Money supply impact on inflation

Money supply affects inflation in the longer term, often with one and two years delay. It is a very important factor, since there is a strong correlation (albeit with a degree of transmission) between monetary growth and inflation. We are talking about a positive correlation, which means that if money supply increases as inflation is expected to increase, and vice versa for the reduction.

It is important to note that central banks are closely watching the growth and size of the money supply to keep inflation under control.

Central banks buy or sell fixed-income securities (bonds / treasury bills) in order to influence the money supply, leading to an increase or decrease in available cash that can be used for consumption.

How can central banks ‘print money’

If a central bank reduces money supply, it can for instance sell treasury bills. In this way, the liquidity of the market are reduced and thus consumer demand. When a central bank then buys back the t-bills, the money supply increases, because the central bank puts cash in the market, thus increasing consumer demand. This is what is often called that a country print money or take the bank note press – which been announced that the United States, UK and Japan have done in 2009.

The central bank also affects the money supply when it transforms the short-term interest rate increasments, it becomes more profitable to save than spending and the reverse is true for a interest rate cut.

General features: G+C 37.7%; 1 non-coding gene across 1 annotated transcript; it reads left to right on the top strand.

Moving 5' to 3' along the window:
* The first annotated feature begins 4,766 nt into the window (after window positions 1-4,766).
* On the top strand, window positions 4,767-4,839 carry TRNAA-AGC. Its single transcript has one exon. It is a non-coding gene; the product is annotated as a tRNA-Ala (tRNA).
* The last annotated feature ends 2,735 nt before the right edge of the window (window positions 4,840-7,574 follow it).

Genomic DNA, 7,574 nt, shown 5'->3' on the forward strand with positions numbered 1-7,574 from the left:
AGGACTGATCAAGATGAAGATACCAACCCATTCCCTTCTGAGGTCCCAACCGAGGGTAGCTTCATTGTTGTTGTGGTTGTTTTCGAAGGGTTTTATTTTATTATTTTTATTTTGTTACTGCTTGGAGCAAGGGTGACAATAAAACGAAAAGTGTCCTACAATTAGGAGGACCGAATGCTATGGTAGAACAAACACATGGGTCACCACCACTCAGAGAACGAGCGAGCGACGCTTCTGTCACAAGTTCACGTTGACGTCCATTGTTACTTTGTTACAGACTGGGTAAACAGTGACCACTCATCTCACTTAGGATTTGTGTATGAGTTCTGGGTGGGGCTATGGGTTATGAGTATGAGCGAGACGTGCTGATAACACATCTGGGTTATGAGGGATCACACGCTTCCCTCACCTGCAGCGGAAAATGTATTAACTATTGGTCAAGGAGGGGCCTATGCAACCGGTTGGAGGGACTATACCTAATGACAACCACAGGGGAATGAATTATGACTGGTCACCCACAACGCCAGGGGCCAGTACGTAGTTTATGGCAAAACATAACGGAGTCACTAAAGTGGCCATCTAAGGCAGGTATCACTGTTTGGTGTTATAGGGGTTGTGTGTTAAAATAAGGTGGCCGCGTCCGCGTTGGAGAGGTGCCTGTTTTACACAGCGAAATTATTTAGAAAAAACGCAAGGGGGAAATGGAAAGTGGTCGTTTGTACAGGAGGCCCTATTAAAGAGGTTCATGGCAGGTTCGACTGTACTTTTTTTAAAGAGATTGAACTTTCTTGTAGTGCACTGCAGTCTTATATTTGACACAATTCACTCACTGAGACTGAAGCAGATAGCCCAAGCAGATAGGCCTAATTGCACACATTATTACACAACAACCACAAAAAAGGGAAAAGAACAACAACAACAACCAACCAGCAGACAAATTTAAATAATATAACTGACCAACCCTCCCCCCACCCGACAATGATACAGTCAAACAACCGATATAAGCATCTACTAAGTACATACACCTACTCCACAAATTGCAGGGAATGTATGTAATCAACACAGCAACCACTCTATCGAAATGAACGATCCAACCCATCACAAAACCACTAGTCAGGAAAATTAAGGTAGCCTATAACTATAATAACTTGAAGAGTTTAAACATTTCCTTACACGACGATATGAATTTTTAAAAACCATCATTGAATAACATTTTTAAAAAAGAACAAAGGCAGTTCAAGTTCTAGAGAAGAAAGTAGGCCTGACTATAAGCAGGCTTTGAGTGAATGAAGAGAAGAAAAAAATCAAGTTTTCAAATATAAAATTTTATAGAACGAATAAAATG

But what is money supply really? Usually, you can count all relatively liquid assets to be used for consumption. They are often referred to as the M3. You hear all the holdings of money in the form of banknotes and coins, M0, and all deposits in banks, certificates of deposits in both domestic currency and in any currency.

Vad menas med penningmängd egentligen? Till det räknas alla tillgångar som är relativt likvida för att på kort tid kunna användas för konsumtion och kallas for M3. They include all holdings of money in the form of banknotes and coins, M0, and all deposits in banks, certificates of deposits in both domestic currency and in any currency.

The most important factor is the deposits, as more transactions are made today with credit cards and thus has M0′s weight decreased. US money supply is calculated by Federal Reserve and UK money supply are calculated by .

Measurements for money supply in UK

There are only two official statistical measurements in United Kingdom by Bank of England.

  • M0: Cash outside Bank of England + Banks’ operational deposits with Bank of England.
  • M4: Cash outside banks (ie. in circulation with the public and non-bank firms) + private-sector retail bank and building society deposits + Private-sector wholesale bank and building society deposits and Certificate of Deposit.

International websites for monetary policies

For Japanese monetary policies go to BOJ website, for Australian money supply go to, for European statistics over monetary aggregates got to ECB’s website, for Chinese monetary policy go to PBC, for Canadian money supply go to Bank of Canada, for Swedish monetary policies go to Riksbanken and for Indian statistics go to RBI.

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Article written by Athanasios Karagiannis and Markus Jalmerot.
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